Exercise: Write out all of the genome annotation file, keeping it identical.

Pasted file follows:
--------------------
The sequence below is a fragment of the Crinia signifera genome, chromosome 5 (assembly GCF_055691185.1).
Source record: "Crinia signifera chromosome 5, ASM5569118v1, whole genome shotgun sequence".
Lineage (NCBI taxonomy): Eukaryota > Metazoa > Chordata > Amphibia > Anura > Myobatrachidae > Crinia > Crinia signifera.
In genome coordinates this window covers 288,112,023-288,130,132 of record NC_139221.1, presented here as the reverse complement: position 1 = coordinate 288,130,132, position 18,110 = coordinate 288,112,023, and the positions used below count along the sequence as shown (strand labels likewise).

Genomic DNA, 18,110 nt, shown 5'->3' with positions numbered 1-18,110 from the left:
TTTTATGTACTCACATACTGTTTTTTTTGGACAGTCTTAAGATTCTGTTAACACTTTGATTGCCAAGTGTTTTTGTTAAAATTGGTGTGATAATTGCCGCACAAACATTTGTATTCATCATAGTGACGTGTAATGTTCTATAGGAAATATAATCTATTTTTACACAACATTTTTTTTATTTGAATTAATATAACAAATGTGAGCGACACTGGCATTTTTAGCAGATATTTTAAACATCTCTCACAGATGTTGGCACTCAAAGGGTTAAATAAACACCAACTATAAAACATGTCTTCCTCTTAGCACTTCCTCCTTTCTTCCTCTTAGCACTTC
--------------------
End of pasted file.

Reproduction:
The sequence below is a fragment of the Crinia signifera genome, chromosome 5 (assembly GCF_055691185.1).
Source record: "Crinia signifera chromosome 5, ASM5569118v1, whole genome shotgun sequence".
Lineage (NCBI taxonomy): Eukaryota > Metazoa > Chordata > Amphibia > Anura > Myobatrachidae > Crinia > Crinia signifera.
In genome coordinates this window covers 288,112,023-288,130,132 of record NC_139221.1, presented here as the reverse complement: position 1 = coordinate 288,130,132, position 18,110 = coordinate 288,112,023, and the positions used below count along the sequence as shown (strand labels likewise).

Genomic DNA, 18,110 nt, shown 5'->3' with positions numbered 1-18,110 from the left:
TTTTATGTACTCACATACTGTTTTTTTTGGACAGTCTTAAGATTCTGTTAACACTTTGATTGCCAAGTGTTTTTGTTAAAATTGGTGTGATAATTGCCGCACAAACATTTGTATTCATCATAGTGACGTGTAATGTTCTATAGGAAATATAATCTATTTTTACACAACATTTTTTTTATTTGAATTAATATAACAAATGTGAGCGACACTGGCATTTTTAGCAGATATTTTAAACATCTCTCACAGATGTTGGCACTCAAAGGGTTAAATAAACACCAACTATAAAACATGTCTTCCTCTTAGCACTTCCTCCTTTCTTCCTCTTAGCACTTC